Bloodletting in Monastic Customaries

Bloodletting in Monastic Customaries

By Sarah Matthews, University of Iowa

Paper give at the ‘Regimens of Health: Housebooks and Everyday Medicines’ session at the 45th International Congress on Medieval Studies (2010)

Matthews’ paper dealt with the practice of bloodletting, which she sees as one of the maligned and misunderstood aspects of medieval medicine. Bloodletting was widely practiced long before and after the medieval period, and was commented on and approved by ancient writers such as Galen (although he also cautioned against excessive bloodletting or having the procedure done while fasting). It was believed that a person’s health was maintained by a balance of humors, and that illness was caused by an imbalance in one’s body. Bloodletting, like┬ávomiting, was seen as a way of removing certain humors from the body.

The paper examined how bloodletting was practiced in monastic communities, particularly does in France, Germany and the Netherlands, such as Cluny. While the monastic rules of these places does not offer any information about the practice, their customaries do offer many details. Customaries were working guides for monks, offering them examples of how to deal with a wide variety of situations, including proper health care.

Several monastic customaries devote an entire chapter on bloodletting, revealing some interesting information. First of all, bloodletting was a routine practice done for healthy monks – you were not allowed to have a bloodletting if you were ill or at times were the monks would be fasting, such as Advent. ┬áThe monasteries also prohibited bloodletting during the harvest season when work requirements were much higher.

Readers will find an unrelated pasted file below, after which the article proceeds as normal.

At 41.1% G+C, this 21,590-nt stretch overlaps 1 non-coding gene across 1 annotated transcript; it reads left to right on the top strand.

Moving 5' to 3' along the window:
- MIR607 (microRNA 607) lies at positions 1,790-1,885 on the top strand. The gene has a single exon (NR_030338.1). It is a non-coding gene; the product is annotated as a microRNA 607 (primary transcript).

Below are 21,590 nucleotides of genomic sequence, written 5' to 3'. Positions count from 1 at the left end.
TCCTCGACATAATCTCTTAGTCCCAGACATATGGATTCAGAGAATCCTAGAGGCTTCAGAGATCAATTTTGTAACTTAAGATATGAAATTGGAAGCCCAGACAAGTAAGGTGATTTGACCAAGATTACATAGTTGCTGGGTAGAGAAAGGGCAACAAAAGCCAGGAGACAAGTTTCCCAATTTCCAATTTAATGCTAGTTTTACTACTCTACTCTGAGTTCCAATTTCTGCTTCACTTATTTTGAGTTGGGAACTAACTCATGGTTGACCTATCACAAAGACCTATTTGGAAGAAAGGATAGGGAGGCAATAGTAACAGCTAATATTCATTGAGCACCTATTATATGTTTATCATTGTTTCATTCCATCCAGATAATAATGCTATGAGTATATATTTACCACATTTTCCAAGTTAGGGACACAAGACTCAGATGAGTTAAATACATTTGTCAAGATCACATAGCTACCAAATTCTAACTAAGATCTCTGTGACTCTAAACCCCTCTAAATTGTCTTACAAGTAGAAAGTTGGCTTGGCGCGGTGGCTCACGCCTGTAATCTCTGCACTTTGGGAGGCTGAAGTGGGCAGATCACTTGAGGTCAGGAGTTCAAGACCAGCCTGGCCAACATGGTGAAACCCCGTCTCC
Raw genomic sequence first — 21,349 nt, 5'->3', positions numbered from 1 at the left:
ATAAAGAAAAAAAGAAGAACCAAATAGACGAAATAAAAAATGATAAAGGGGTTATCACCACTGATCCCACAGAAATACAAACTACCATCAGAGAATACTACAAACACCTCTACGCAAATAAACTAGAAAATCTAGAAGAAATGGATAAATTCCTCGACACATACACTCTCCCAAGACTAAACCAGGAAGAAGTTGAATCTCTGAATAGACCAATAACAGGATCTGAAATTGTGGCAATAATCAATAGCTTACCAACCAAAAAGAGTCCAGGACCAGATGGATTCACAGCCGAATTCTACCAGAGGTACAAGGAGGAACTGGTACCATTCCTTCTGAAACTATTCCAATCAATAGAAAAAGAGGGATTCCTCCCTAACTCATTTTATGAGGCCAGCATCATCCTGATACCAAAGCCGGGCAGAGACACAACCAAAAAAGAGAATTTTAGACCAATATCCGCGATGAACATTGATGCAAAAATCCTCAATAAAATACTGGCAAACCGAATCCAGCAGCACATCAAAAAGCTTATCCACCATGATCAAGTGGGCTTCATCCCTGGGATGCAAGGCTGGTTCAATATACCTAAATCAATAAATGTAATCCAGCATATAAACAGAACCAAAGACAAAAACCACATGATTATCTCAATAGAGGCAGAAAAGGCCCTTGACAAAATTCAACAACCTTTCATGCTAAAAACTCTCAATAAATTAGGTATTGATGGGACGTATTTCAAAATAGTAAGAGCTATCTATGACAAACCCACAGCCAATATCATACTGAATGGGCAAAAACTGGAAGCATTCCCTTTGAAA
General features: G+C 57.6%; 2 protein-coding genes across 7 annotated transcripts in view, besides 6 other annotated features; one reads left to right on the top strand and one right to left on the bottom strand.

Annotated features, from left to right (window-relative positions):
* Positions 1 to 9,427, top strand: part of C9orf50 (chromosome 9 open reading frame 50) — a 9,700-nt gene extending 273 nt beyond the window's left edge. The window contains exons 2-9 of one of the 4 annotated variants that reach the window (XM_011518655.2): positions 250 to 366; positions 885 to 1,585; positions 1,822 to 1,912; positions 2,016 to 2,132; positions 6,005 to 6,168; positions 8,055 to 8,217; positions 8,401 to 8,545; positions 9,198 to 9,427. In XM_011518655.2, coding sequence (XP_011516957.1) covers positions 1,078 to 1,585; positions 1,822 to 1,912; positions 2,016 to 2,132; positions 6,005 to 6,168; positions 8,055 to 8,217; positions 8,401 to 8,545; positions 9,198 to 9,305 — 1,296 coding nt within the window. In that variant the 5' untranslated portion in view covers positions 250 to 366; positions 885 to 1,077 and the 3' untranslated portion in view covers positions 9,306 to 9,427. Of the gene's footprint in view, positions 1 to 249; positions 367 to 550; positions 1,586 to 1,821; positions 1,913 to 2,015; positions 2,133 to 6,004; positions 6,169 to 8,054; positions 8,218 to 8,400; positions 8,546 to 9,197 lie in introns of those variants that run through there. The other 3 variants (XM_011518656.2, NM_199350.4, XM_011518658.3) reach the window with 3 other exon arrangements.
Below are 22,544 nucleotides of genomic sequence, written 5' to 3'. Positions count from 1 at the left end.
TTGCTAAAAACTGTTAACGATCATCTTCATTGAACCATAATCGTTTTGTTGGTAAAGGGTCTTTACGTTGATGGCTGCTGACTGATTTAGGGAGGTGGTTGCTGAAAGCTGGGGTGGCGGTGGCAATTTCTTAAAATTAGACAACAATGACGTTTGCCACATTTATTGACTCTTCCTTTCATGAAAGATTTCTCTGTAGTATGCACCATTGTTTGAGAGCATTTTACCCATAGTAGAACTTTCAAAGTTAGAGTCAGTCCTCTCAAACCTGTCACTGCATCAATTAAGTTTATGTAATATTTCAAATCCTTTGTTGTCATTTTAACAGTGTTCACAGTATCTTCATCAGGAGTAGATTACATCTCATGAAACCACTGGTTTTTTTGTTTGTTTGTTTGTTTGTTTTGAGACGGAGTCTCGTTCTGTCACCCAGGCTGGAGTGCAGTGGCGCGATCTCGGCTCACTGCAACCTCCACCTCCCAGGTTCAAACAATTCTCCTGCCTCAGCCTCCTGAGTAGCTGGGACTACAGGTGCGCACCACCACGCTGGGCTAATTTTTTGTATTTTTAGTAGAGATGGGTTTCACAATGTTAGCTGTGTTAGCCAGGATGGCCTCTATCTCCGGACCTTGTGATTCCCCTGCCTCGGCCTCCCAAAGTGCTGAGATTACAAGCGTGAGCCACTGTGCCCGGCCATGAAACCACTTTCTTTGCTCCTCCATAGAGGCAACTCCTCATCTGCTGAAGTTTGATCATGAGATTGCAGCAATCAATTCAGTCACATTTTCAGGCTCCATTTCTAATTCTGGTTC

Therefore bloodletting was only practiced on healthy individuals. The customaries also noted that it was understood that in the few days after a bloodletting the patient would be weakened. To deal with this, the customaries suggested that the monk be given a few days off of work in order to rest, and be given extra food too – they give details on which extra kinds of food they should get in order to have them regain their strength quicker.

The bloodletting was done by the monks themselves – physicians do not seem to have been involved in doing this procedure. Older monks would show how to perform the bloodletting to younger monks, but little is revealed on the details of the procedure – for example, it is not known how much blood was taken, or what did they do with the blood.

The texts offer also little information on why bloodletting was practiced routinely – only one customary offers a couple of explanations, namely to decrease the “heat of desire” which perhaps refers to food or sex drive; as well as a spiritual reason – it could be seen as an imitation of Christ, who was bled during his crucifixion. The placement of the chapters on bloodletting does give us a clue, suggests Matthews, since they are often found between chapters on general health care and personal hygiene. Perhaps the monks believed that regularly bloodletting was a preventative measure to maintain health – Matthews does note that a recent study has found that men who undergo bloodletting do reduce their chances of becoming affected with heart disease as arteries face less pressure at being clogged.

Matthews also began her paper by noting just one example of how popular culture sees the medieval practice of bloodletting – this skit is from Saturday Night Live:

Sign up to get a Weekly Email from

* indicates required

medievalverse magazine